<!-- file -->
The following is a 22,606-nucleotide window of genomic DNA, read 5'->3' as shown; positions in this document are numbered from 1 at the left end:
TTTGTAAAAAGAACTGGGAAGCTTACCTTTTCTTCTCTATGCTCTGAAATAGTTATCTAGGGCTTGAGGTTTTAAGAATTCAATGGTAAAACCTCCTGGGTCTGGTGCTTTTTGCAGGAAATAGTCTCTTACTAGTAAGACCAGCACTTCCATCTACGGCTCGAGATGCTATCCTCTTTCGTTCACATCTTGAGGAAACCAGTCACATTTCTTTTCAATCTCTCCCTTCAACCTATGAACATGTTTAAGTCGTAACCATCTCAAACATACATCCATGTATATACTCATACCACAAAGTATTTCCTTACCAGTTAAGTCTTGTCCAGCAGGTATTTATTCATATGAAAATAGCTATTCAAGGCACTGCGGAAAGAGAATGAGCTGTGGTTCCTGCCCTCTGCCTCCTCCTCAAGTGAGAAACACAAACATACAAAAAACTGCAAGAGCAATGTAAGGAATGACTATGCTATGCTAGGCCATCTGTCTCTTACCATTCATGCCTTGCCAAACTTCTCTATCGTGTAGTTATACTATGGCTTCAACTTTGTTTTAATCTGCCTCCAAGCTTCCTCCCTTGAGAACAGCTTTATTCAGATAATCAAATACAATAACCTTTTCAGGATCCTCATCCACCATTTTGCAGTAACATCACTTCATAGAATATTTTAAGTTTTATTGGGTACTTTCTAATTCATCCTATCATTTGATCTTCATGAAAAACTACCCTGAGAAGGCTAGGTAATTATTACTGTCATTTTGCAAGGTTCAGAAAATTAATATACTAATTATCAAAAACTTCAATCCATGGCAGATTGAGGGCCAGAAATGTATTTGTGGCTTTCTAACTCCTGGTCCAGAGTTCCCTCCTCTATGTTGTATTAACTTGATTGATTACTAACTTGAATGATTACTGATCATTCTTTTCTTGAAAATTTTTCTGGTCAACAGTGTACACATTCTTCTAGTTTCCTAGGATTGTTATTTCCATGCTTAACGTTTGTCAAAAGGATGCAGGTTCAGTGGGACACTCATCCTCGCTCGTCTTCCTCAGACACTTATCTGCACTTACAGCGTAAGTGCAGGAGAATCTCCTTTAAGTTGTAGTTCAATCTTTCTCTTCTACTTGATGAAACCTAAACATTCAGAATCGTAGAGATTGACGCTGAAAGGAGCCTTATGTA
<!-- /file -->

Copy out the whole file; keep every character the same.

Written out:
The following is a 22,606-nucleotide window of genomic DNA, read 5'->3' as shown; positions in this document are numbered from 1 at the left end:
TTTGTAAAAAGAACTGGGAAGCTTACCTTTTCTTCTCTATGCTCTGAAATAGTTATCTAGGGCTTGAGGTTTTAAGAATTCAATGGTAAAACCTCCTGGGTCTGGTGCTTTTTGCAGGAAATAGTCTCTTACTAGTAAGACCAGCACTTCCATCTACGGCTCGAGATGCTATCCTCTTTCGTTCACATCTTGAGGAAACCAGTCACATTTCTTTTCAATCTCTCCCTTCAACCTATGAACATGTTTAAGTCGTAACCATCTCAAACATACATCCATGTATATACTCATACCACAAAGTATTTCCTTACCAGTTAAGTCTTGTCCAGCAGGTATTTATTCATATGAAAATAGCTATTCAAGGCACTGCGGAAAGAGAATGAGCTGTGGTTCCTGCCCTCTGCCTCCTCCTCAAGTGAGAAACACAAACATACAAAAAACTGCAAGAGCAATGTAAGGAATGACTATGCTATGCTAGGCCATCTGTCTCTTACCATTCATGCCTTGCCAAACTTCTCTATCGTGTAGTTATACTATGGCTTCAACTTTGTTTTAATCTGCCTCCAAGCTTCCTCCCTTGAGAACAGCTTTATTCAGATAATCAAATACAATAACCTTTTCAGGATCCTCATCCACCATTTTGCAGTAACATCACTTCATAGAATATTTTAAGTTTTATTGGGTACTTTCTAATTCATCCTATCATTTGATCTTCATGAAAAACTACCCTGAGAAGGCTAGGTAATTATTACTGTCATTTTGCAAGGTTCAGAAAATTAATATACTAATTATCAAAAACTTCAATCCATGGCAGATTGAGGGCCAGAAATGTATTTGTGGCTTTCTAACTCCTGGTCCAGAGTTCCCTCCTCTATGTTGTATTAACTTGATTGATTACTAACTTGAATGATTACTGATCATTCTTTTCTTGAAAATTTTTCTGGTCAACAGTGTACACATTCTTCTAGTTTCCTAGGATTGTTATTTCCATGCTTAACGTTTGTCAAAAGGATGCAGGTTCAGTGGGACACTCATCCTCGCTCGTCTTCCTCAGACACTTATCTGCACTTACAGCGTAAGTGCAGGAGAATCTCCTTTAAGTTGTAGTTCAATCTTTCTCTTCTACTTGATGAAACCTAAACATTCAGAATCGTAGAGATTGACGCTGAAAGGAGCCTTATGTA